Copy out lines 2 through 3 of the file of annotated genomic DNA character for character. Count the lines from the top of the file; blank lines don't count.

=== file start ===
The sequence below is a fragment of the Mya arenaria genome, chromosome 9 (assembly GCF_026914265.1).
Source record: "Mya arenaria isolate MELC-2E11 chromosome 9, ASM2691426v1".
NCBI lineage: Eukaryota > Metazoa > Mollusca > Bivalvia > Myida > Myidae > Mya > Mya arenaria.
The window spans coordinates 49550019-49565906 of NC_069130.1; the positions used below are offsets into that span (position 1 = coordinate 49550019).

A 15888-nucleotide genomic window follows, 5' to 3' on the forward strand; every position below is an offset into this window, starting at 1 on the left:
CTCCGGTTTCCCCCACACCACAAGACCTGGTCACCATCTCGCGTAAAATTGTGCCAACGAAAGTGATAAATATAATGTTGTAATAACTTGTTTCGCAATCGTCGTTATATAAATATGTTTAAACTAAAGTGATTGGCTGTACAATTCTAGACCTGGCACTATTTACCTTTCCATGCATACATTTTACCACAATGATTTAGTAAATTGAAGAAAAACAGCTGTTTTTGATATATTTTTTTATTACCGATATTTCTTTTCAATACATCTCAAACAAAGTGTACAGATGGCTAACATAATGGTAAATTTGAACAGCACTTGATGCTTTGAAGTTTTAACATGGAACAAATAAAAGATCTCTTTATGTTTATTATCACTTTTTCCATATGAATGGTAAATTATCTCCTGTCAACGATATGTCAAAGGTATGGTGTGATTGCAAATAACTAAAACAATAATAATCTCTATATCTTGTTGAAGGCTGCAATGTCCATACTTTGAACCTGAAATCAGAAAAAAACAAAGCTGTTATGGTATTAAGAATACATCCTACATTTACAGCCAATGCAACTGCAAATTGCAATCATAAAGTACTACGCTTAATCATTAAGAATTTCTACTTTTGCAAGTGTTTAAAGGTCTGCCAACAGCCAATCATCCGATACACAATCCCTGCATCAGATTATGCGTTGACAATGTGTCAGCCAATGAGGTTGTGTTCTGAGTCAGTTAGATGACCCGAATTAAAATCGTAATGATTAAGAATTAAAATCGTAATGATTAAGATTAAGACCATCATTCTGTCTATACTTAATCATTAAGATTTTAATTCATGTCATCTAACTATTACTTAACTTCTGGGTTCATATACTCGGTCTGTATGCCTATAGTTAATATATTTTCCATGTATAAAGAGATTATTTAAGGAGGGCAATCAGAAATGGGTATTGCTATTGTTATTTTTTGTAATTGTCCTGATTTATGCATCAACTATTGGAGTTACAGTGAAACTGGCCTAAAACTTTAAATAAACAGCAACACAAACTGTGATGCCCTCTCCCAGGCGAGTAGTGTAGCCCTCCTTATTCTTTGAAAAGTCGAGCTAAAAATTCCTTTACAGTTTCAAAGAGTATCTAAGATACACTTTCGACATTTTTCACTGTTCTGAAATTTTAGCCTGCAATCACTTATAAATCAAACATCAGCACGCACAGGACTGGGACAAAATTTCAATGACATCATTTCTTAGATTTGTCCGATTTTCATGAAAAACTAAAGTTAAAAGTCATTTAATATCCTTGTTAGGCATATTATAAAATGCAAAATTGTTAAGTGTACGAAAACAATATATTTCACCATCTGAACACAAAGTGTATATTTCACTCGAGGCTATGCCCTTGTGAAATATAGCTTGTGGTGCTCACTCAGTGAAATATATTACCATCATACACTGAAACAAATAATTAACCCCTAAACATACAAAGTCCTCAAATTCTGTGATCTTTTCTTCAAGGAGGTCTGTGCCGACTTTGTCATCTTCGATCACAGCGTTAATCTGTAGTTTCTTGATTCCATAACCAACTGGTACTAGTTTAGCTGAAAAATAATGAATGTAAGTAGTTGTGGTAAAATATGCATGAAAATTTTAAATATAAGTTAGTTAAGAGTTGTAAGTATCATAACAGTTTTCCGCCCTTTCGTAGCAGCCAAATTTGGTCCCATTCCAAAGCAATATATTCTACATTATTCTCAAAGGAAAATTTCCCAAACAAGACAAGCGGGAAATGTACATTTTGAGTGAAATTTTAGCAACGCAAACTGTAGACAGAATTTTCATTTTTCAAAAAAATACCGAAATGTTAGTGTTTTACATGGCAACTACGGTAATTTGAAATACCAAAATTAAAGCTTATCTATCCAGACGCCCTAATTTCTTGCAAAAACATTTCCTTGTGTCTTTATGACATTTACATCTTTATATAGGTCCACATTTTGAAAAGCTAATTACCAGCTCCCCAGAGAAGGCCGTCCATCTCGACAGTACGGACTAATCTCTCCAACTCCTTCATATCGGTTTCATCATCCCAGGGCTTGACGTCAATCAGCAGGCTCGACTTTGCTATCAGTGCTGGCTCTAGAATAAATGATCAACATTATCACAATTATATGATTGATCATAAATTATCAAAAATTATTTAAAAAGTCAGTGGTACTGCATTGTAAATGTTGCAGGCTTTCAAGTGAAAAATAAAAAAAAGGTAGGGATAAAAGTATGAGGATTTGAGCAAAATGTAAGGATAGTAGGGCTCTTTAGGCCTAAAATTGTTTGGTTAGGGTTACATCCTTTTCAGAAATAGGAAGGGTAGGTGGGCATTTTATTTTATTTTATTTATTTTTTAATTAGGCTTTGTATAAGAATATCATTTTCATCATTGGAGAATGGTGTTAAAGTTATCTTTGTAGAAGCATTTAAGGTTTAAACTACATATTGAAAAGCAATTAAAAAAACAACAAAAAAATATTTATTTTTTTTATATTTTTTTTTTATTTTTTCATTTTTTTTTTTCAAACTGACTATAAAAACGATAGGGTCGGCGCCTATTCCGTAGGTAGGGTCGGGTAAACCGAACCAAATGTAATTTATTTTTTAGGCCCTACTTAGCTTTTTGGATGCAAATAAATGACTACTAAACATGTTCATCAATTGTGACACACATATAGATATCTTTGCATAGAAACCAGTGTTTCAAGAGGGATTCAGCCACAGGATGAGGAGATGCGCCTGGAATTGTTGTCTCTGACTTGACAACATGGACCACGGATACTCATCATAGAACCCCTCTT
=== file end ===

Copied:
Source record: "Mya arenaria isolate MELC-2E11 chromosome 9, ASM2691426v1".
NCBI lineage: Eukaryota > Metazoa > Mollusca > Bivalvia > Myida > Myidae > Mya > Mya arenaria.